It's almost like magic. Tap some buttons, and the calculator adds. Press the shutter, and the camera takes a photograph. Turn the key, and the car's engine hums to life.
Dr. John Krupczak of the Hope College engineering
faculty realizes that although most of his students know how
to make such things work, they are less clear concerning why
they work. Through his popular beginning-level course
"Science and Technology of Everyday Life," in which students
build equipment from radios to keyboards, he hopes to change
all that. He wants to take the mystery out of the objects
they use daily, and in the process make them more
comfortable with science generally.
"Our daily experience is all this technology,"
said Krupczak, an assistant professor of engineering. "We
have thousands of technological items, and are in daily
contact with hundreds--the wristwatch, the alarm clock, the
car, the computer."
"So it makes sense to study this technological
world that we've built around ourselves," he said. "And
embedded in it are all the principles of science put to
"My objective is to explain to people how it works
or to give them a sense of understanding, and therefore to
increase their confidence in coping with it," Krupczak said.
The need is not unique to his students, he noted,
but exists nationwide. In a 1993 presentation titled
"Scientific Elites and Scientific Illiterates," David
Goodstein of the Cal Tech physics faculty even went so far
as to say that "roughly 95 percent of the American public is
consistently found to be scientifically illiterate by any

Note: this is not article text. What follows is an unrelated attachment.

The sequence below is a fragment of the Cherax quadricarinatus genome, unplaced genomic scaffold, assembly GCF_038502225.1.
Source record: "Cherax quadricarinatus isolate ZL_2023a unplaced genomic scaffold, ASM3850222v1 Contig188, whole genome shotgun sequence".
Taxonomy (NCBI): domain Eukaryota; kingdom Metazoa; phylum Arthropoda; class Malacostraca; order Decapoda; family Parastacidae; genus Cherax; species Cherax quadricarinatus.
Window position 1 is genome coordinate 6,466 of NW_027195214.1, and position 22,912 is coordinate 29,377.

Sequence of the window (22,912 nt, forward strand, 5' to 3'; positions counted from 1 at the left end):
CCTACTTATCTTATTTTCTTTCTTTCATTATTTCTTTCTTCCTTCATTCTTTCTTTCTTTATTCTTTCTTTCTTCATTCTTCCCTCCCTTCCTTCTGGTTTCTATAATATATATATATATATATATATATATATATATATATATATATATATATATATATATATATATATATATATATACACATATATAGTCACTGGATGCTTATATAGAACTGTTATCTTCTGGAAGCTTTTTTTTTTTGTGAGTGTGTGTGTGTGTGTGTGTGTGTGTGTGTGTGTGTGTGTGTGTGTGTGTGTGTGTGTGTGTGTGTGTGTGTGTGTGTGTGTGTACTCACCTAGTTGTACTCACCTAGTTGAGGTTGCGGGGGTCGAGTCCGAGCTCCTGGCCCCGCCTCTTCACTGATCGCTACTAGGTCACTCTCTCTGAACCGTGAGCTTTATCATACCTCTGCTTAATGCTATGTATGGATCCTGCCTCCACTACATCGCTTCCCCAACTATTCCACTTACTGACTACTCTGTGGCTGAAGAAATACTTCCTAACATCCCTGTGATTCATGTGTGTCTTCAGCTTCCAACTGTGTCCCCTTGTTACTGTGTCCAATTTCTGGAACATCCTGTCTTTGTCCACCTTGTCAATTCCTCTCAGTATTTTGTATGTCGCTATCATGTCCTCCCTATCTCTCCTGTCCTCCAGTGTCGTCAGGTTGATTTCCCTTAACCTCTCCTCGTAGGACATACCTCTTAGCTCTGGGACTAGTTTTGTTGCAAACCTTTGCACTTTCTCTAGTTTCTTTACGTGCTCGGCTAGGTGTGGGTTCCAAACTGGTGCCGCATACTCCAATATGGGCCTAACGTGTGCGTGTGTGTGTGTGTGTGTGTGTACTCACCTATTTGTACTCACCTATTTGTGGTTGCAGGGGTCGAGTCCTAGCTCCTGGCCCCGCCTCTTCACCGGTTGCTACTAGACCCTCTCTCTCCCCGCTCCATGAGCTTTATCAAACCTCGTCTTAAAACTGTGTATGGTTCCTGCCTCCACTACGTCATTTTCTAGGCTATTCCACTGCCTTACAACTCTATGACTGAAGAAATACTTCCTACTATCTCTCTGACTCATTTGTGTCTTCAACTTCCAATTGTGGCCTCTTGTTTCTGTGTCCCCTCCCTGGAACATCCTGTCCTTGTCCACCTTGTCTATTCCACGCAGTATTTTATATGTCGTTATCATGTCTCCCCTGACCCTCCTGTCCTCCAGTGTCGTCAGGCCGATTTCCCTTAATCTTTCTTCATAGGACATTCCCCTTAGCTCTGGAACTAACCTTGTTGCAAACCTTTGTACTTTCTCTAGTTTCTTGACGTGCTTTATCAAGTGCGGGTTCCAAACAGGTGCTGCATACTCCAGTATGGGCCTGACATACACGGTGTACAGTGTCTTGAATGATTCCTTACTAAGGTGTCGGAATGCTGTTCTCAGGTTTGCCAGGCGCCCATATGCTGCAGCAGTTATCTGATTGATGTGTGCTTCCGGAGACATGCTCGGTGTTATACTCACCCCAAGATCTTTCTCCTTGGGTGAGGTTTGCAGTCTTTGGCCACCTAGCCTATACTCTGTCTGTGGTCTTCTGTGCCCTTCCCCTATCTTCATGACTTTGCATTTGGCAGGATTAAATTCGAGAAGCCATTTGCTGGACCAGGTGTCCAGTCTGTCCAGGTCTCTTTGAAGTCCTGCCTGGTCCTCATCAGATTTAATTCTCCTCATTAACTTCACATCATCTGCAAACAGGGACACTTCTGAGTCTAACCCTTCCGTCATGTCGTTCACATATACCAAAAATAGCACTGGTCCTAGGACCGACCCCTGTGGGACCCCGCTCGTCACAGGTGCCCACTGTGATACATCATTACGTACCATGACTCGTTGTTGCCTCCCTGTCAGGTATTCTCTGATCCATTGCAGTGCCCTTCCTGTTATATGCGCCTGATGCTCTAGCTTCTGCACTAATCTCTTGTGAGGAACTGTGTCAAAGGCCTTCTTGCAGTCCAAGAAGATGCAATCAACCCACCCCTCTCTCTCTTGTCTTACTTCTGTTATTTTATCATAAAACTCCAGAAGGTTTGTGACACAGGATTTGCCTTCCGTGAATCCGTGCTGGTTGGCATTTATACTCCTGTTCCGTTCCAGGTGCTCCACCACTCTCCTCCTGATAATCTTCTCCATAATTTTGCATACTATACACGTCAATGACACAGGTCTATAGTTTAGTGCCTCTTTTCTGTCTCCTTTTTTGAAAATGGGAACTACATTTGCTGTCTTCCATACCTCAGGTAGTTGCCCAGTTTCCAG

The everyday devices provide a starting point.
The students build and use their own pinhole camera, for
example, learning about "light propagation" in the process.
They construct a simple crystal radio, and learn about
"electromagnetic waves." They tear into and rebuild a four-
cylinder automobile engine, learning about its components
The laboratory complements a lecture in which the
concepts are explained more fully. The course's text is a
popular best-seller, "The Way Things Work" by David
Krupczak first offered the course--designed for
students who are not majoring in the natural or physical
sciences--in the spring of 1995. He is currently modifying
it through a 14-month, $68,210 grant from the National
Science Foundation (NSF), working with a team of student
researchers to strengthen the laboratory exercises. The
exercises will be refined during the coming 1998-99 school
In addition to using the experiments at Hope,
Krupczak hopes to have them published for others to use. He
has also spoken about his work at national professional
conferences, and had articles appear in journals such as the
American Society for Engineering Education's "Prism."
Through one of the projects being developed this
summer, each student will build a stereo speaker.
Krupczak's researchers have used sophisticated computer
software and field testing to develop a project that works
and teaches at the same time.
The components are kept as basic as possible--
including cardboard, wood blocks and common metal washers
for the speakers. The simplicity keeps the projects
manageable for beginning-level students, with a side benefit
being that the students may take many of their creations
"To make a project that meets the need of the
students is really an engineering exercise in itself," he
said. "It needs to be simple enough that they can do,
complex enough that it has meaning and also interesting
enough that there's some motivation."
"You can follow the instructions and make the
speaker work, and not learn anything about the science," he
said. "The challenge for me is to make sure that we take
this opportunity to have the students learn something about